The proposed system seeks to subordinate political activities to economic activity and human life as a whole. The system will eliminate the current wasteful government pyramid that is not serving local communities. It makes it difficult for communities to implement its own localised economic policies. MATLA will eliminate replica departments at national government, provincial government, district municipality and local municipal level. The traditional council will play a leading role in replacing the current system of councillors considering the administration costs incurred through duplication of functions are wasteful and also encourage corruption.

There is no reason why a department based in Pretoria should decide the developmental needs of communities that they have never seen. How will the minister know the needs of communities they do not know?

The needs of local communities get lost in translation from local community, to local municipality, to district municipality, to provincial and to national department and only then to parliament. Local communities must decide on their own developmental needs and central government must focus on availing resources to facilitate those developments.

 

MATLA favours the dissolution of the current banking and investment system that is discriminatory and excludes the people it is supposed to serve. The current system continues to make Africans economic slaves. The first proposal under the proposed system is ACRA. The proposed Act will be issued for public comments in due course and will be the manifesto of the movement. The focus of ACRA is:

  1. Localisation of economic activities:
    • Agro and food processing – communities to be self-reliant when it comes to food and basic consumables;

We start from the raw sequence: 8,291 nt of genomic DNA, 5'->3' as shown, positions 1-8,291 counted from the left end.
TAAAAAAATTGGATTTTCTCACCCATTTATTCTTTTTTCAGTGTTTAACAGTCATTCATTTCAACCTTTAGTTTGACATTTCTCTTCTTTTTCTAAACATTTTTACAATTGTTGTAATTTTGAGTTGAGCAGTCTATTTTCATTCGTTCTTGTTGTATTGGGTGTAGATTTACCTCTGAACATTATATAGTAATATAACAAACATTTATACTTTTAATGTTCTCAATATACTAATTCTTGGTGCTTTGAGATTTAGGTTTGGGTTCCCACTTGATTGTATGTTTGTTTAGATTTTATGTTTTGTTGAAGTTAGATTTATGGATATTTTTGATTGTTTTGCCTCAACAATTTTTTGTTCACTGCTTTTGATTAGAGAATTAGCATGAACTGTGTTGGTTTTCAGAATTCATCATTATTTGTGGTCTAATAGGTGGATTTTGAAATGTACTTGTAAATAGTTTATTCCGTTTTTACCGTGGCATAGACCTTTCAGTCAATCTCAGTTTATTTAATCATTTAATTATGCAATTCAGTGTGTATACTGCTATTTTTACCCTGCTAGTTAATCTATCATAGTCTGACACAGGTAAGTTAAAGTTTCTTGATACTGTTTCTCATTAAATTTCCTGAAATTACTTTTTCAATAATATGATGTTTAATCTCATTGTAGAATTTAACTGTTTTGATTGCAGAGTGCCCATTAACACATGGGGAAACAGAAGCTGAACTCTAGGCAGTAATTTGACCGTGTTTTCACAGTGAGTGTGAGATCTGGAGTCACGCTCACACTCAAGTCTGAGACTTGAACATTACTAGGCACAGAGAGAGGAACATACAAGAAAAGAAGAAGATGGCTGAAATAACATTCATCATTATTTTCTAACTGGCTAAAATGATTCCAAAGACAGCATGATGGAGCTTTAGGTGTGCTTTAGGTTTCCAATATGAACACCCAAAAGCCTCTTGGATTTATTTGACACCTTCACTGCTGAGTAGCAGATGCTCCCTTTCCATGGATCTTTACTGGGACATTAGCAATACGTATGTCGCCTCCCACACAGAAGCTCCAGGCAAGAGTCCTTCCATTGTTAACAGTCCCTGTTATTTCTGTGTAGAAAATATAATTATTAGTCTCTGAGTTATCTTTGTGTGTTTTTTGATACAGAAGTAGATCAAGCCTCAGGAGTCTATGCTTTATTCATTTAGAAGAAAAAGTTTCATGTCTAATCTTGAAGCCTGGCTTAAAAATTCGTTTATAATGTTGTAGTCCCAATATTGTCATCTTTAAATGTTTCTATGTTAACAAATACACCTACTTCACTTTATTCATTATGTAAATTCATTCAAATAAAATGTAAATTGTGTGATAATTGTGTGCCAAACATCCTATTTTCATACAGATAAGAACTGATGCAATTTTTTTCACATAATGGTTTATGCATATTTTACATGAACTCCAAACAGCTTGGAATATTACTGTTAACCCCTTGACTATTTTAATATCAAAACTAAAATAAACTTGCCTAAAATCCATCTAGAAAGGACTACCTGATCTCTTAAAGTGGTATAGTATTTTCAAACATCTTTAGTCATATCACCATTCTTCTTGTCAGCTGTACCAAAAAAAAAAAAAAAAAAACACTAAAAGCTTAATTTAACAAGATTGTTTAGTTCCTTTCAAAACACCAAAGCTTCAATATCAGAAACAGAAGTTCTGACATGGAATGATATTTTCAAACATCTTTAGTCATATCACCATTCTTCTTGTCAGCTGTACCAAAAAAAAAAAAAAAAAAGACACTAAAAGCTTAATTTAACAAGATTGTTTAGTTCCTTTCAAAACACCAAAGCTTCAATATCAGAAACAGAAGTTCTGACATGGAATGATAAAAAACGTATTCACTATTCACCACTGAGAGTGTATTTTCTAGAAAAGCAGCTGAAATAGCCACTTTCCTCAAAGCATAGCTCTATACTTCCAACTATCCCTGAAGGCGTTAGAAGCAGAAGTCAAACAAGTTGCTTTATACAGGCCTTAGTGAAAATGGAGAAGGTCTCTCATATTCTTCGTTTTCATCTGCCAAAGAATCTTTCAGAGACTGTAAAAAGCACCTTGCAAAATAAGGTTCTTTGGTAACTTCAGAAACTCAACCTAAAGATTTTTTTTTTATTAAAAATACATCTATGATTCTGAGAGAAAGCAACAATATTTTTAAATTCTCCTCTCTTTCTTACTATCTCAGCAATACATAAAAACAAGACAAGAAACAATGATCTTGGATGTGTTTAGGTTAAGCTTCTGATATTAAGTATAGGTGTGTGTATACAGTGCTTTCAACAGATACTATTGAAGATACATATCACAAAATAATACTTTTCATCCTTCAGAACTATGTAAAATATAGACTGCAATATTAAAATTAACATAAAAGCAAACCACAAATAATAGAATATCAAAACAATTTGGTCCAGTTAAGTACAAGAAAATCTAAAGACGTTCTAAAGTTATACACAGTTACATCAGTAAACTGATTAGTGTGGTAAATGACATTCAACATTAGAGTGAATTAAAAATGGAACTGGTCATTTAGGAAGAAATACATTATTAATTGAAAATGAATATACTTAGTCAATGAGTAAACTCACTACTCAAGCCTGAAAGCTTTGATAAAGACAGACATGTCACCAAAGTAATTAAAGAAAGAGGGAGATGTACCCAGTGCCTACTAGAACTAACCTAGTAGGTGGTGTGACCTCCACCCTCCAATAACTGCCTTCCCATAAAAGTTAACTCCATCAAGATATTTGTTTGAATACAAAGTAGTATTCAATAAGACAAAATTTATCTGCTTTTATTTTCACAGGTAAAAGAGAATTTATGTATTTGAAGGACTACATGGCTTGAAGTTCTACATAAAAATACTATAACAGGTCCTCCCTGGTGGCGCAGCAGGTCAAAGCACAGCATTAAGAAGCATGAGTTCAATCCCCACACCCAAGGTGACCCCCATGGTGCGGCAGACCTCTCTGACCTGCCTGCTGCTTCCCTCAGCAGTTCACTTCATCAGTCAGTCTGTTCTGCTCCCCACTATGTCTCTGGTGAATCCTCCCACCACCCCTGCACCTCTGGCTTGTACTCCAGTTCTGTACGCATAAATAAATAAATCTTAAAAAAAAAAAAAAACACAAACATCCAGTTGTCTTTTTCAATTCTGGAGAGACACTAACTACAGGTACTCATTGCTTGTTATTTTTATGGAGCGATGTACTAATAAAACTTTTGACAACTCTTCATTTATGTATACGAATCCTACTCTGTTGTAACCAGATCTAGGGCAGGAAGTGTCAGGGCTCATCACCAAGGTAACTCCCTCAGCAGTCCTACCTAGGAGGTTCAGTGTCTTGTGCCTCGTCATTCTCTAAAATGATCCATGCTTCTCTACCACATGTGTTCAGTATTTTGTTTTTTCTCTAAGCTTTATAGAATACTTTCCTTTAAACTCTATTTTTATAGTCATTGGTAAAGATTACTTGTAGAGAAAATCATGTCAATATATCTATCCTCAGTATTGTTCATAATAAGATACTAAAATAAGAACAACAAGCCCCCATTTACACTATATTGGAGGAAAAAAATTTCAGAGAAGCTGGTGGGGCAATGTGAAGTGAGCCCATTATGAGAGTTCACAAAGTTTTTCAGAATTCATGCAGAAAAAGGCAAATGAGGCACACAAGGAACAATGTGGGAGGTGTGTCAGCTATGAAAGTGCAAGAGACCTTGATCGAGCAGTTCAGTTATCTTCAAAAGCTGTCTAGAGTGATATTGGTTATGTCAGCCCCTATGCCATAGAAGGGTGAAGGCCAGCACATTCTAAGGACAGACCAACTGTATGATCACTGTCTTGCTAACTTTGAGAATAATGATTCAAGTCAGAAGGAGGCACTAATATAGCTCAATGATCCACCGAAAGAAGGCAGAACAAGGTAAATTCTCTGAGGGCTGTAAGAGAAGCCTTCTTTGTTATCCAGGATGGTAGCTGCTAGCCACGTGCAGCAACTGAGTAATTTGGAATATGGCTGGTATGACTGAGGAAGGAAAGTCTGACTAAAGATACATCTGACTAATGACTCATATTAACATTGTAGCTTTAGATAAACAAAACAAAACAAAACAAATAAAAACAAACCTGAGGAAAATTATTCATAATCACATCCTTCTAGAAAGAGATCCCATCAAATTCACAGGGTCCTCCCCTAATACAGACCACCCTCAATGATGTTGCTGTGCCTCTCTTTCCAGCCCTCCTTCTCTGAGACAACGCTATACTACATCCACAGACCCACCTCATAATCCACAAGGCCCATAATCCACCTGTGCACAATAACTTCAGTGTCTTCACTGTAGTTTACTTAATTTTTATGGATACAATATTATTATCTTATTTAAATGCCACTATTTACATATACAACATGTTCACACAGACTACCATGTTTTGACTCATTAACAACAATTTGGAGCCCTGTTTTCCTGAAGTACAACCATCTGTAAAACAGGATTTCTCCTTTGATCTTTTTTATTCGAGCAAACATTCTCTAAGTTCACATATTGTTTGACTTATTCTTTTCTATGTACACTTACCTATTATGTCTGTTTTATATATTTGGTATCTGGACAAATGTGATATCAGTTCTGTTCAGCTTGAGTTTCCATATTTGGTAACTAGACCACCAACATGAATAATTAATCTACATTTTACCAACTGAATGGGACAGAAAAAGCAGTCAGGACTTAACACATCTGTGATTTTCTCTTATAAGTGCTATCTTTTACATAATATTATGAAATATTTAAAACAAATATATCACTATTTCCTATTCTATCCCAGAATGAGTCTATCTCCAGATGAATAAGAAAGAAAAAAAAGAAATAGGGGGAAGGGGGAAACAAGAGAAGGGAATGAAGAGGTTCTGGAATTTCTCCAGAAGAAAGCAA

• All projects in communities to be carried out by local community members; and
    • All basic consumable products should be locally produced and any importation of goods into a community should levy tariffs towards community development.
  2. Current grant system to be replaced by “Community Development Compensation”. The compensation to be increased to a living wage, currently ca R 2 500; and
  3. Affected Institutions (Banks, Development Funding Institutions and Economic Cluster of Government including SASSA) to make set minimum investment in income generating activities in every community – there is no community that will not have investment from affected institutions. Currently, investments are not being made in poor areas and these are communities in dire need of those investments.

 

Affected institutions are comfortable making investments in already developed areas and only providing donations and charity to underdeveloped areas.

 

The current system is continuing to deprive Africans of their rights to dignity and pride in earning a living, and perpetuates the mentality of charity, dependency and entitlement (free this free that). MATLA will focus on fighting institutional racism when it comes to investments in Africans and African communities. The current government policies encourage economic racism and exclusion of ordinary South Africans. The system is so well designed, that it is promoted by blacks, to blacks.

Last modified on Thursday, 16 March 2017 04:47